Over the past decade, a debate has taken place concerning the ultimate controls on chemical weathering at Earth's surface. Some have argued that the rate of physical weathering, not climate, is the major control on chemical weathering. Physical weathering is highest in areas of rapid tectonic uplift. Rapidly uplifting tectonic regimes with high frequency rainfall events are the dominant feature of many high-standing oceanic islands in the SW Pacific/Australasian region. High-standing islands (HSIs) there produce at least 33% of the sediment entering the marine environment annually. Because of this, HSIs have some of the highest physical weathering rates known on Earth. Research in our previous grant (EAR 0096285) determined chemical weathering rates in some New Zealand watersheds. Comparison of newly determined chemical weathering rates to the previously determined physical weathering rates showed that, although the ratio of chemical to physical weathering is low, the absolute rates of chemical weathering are some of the highest ever observed. Preliminary observations from Taiwan indicate that chemical weathering rates there are also very high. The current project is a return to New Zealand and Taiwan to collect water, suspended sediment and soil and sediment samples in order to conduct the following work: 1. Use a suite of radionuclides (7Be, 137Cs, 210Pb) to determine residence times of sediments in the soils and floodplains of two previously investigated watersheds in New Zealand; 2. Use a full suite of major, minor and trace element analyses to evaluate the physical and chemical weathering rates in New Zealand and Taiwan watersheds whose primary lithology is volcanic rocks; 3. Use data from activities 1 and 2 and the results of our previous research to develop a quantitative framework to evaluate the relationship between physical and chemical weathering rates, especially in these regions of very high physical weathering. At the locations where we collect soil and streambed sediment profiles for 7Be, 137Cs and 210Pb, we shall collect additional samples for future analysis of uranium and thorium series nuclides. These samples will be archived until time and funds permit, we shall analyze these samples using the ICP-MS at OSU's MARC analytical center. The data will be used for calculation of watershed residence times. We plan these additional activities in response to the reviewer comment that the original choice of nuclides had half-lives too short to be useful in calculating the likely watershed residence times. Using the uranium and thorium data, we can use the approaches of Plater et al. (1994), Vigier et al. (2001), Moreira-Nordemann (1980) and Marques et al. (2003) to calculate erosion rates and timescales, and watershed residence times. Broader impacts of the work will include training provided to graduate students and the building of international partnerships with New Zealand and Taiwanese scientists. The PIs plan to establish a website where all the data from the proposed research and from EAR 0096285 will be placed so that it will be accessible by the broad scientific community. This research has important societal relevance in contributing to the overall understanding of CO2 concentration in the atmosphere. Because the chemical weathering of silicate minerals on the surface of Earth is thought to be the major control on the atmospheric CO2 concentration, this research has important implications for understanding the mechanisms of greenhouse gas regulation. This is a collaborative proposal among Drs. Carey and Lyons at The Ohio State University, Dr. Dibb at the University of New Hampshire, Dr. Kao of Academia Sinica, Taiwan, and Dr. Hicks of the National Institute of Water and Atmospheric Research, New Zealand.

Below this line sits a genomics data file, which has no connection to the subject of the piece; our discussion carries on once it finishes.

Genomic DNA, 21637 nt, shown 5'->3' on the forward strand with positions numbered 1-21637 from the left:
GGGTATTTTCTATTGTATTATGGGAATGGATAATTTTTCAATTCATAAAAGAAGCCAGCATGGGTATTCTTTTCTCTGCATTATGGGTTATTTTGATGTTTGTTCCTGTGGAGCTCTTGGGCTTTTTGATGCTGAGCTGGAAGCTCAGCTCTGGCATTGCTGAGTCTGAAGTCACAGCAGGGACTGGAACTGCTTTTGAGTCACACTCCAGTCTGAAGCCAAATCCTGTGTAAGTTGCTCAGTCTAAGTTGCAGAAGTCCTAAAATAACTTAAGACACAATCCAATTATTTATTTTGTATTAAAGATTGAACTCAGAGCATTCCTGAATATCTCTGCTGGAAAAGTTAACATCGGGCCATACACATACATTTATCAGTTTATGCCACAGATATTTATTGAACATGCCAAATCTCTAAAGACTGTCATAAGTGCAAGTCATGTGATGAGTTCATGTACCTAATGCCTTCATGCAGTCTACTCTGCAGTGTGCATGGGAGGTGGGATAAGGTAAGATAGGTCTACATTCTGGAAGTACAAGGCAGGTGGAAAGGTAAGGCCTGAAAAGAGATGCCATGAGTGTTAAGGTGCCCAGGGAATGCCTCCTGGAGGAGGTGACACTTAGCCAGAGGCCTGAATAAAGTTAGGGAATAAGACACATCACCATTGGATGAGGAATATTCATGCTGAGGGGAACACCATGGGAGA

National Science Foundation (NSF)
Division of Earth Sciences (EAR)
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Thomas Torgersen
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Ohio State University
United States
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